The magic of THz

This illustration shows an array of parallel carbon nanotubes 300 micrometers long. Attached to electrodes, they show unique qualities as a photodetector. Credit: Francois Leonard, Sandia National Laboratories.

Electromagnetic fields vibrate and depending on the frequency of this vibration they show different characteristics. Notice that I am using vibration is a very loose sense: an electromagnetic field does not require a medium like a sound, it just changes its amplitude over time. 

We are very familiar with electromagnetic fields in the MHz and (low)GHz spectrum. In these ranges we find the ones used for radio and television signals and the ones used for our cell phones. As frequency increases we enter into the domain of optics and we call it "light". That happens when we reach the hundreds of THz (red light is around 400 THz, violet light is in the 780THz range, although normally these spectrum fields are measured in nm rather than in Hz, but it is the same, just divide by the speed of light).

There is, however, a very interesting area sandwiched between the GHz and the hundreds of THz that has interesting properties but that it is difficult to manipulate: the THz range.  In this range an electromagnetic field can partially penetrate through objects (as it is the case of GHz fields) and can loosely interact with the material (as it is the case of light).  This provides a very good tool to explore the "inside" of objects. Unfortunately it is not easy to capture these fields, a normal antenna (like the one in your cell phone) nor a photo-diode (like the ones used to intercept light).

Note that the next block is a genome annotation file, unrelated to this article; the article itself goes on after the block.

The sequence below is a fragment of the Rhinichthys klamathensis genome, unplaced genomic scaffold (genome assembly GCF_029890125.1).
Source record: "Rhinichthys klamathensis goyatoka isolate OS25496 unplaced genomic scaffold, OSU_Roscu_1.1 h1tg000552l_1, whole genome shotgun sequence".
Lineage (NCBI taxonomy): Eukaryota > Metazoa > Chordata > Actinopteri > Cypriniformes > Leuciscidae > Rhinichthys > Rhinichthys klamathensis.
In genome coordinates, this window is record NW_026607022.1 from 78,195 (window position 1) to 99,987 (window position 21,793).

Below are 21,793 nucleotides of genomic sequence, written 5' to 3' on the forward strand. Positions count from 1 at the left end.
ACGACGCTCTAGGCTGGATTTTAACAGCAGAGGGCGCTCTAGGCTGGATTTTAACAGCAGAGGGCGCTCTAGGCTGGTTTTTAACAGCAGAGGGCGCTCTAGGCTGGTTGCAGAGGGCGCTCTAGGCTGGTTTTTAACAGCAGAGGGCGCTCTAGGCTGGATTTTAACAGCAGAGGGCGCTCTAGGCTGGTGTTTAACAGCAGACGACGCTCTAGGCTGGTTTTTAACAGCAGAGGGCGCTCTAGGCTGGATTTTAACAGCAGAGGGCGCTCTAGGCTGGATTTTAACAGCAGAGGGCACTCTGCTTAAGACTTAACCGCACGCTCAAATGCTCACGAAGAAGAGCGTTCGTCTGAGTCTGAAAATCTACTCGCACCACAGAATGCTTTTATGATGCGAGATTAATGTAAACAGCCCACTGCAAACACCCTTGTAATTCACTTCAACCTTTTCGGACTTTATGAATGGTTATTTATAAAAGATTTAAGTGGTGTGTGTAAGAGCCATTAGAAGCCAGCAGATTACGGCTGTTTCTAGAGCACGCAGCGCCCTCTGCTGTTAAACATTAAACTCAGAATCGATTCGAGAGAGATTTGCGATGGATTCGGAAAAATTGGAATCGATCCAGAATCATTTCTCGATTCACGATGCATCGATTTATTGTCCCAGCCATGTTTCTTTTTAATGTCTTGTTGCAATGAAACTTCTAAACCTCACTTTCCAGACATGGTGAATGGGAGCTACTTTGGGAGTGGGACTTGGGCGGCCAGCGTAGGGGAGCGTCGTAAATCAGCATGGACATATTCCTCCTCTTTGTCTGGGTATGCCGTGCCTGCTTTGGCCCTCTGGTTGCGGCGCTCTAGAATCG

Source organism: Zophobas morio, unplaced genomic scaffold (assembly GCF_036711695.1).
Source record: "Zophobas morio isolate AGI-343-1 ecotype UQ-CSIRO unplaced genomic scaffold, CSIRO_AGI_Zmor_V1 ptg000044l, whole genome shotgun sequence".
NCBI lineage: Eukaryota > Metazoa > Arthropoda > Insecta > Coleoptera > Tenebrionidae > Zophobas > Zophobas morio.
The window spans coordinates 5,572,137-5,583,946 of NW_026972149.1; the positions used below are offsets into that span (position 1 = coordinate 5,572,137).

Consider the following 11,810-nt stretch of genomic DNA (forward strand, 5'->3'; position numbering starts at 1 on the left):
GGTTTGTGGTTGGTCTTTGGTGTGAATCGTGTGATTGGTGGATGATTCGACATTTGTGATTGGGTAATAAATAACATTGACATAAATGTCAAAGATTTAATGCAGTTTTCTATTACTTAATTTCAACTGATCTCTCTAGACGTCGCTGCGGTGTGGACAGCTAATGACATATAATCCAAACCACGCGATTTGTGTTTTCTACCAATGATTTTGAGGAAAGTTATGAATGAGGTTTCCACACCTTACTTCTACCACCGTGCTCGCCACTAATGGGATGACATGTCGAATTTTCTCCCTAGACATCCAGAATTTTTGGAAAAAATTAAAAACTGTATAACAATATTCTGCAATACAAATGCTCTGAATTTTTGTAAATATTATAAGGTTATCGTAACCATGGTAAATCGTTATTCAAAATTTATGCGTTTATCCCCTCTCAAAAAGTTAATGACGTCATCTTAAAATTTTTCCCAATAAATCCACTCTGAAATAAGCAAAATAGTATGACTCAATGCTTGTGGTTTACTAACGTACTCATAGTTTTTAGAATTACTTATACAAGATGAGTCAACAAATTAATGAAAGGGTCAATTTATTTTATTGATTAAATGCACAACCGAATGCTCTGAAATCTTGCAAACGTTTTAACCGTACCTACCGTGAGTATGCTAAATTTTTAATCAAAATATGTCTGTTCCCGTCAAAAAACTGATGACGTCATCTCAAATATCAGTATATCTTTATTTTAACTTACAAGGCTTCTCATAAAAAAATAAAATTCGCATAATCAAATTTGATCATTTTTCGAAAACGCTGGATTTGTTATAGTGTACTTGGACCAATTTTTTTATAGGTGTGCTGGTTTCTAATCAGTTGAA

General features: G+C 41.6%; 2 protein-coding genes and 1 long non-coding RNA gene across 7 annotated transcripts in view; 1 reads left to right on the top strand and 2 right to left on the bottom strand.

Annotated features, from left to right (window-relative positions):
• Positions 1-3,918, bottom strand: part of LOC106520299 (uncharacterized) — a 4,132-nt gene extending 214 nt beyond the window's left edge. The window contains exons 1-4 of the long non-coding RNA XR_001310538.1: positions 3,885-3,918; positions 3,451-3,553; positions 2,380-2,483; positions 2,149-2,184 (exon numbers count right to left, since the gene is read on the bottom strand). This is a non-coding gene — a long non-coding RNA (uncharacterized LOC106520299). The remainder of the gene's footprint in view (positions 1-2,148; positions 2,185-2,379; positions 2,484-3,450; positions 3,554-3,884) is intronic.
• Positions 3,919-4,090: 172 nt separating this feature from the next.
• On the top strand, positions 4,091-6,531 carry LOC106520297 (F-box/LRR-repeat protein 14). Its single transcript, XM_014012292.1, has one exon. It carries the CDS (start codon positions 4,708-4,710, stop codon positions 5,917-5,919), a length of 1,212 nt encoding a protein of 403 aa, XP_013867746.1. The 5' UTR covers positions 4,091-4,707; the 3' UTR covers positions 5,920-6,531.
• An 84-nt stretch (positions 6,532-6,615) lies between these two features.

Well, now a team of scientists at Sandia National Laboratory in cooperation with teams at Rice and Tokyo University have discovered that using carbon nanotubes it is possible to detect fields in the THz range. 

The problem in the THz range is that the photonics energy associated to the field is too low for detection by normal detectors. Carbon nanotubes thin film are extremely good in absorbing photons and converting them into an electronic current (they are often considered the "blackest material in the world" which means they absorb all the visible light spectrum).

What the researchers did is to mix into a thin film metallic nanotubes and semiconducting nanotubes, the firmer are very good in intercepting THz fields and the latter in generating an electrical current.

The availability of these detectors will make possibile, according to the researchers, the construction of better MRI for looking inside our bodies to detect cancer, the construction of portable scanner to look inside the food packages, and inside the food itself to detect wasted food and they can also be at the core of future security scanning systems...

I bet they will also become a form to generate data thus enriching our knowledge of the environment and providing more bits to big Data Analytics...

Author - Roberto Saracco

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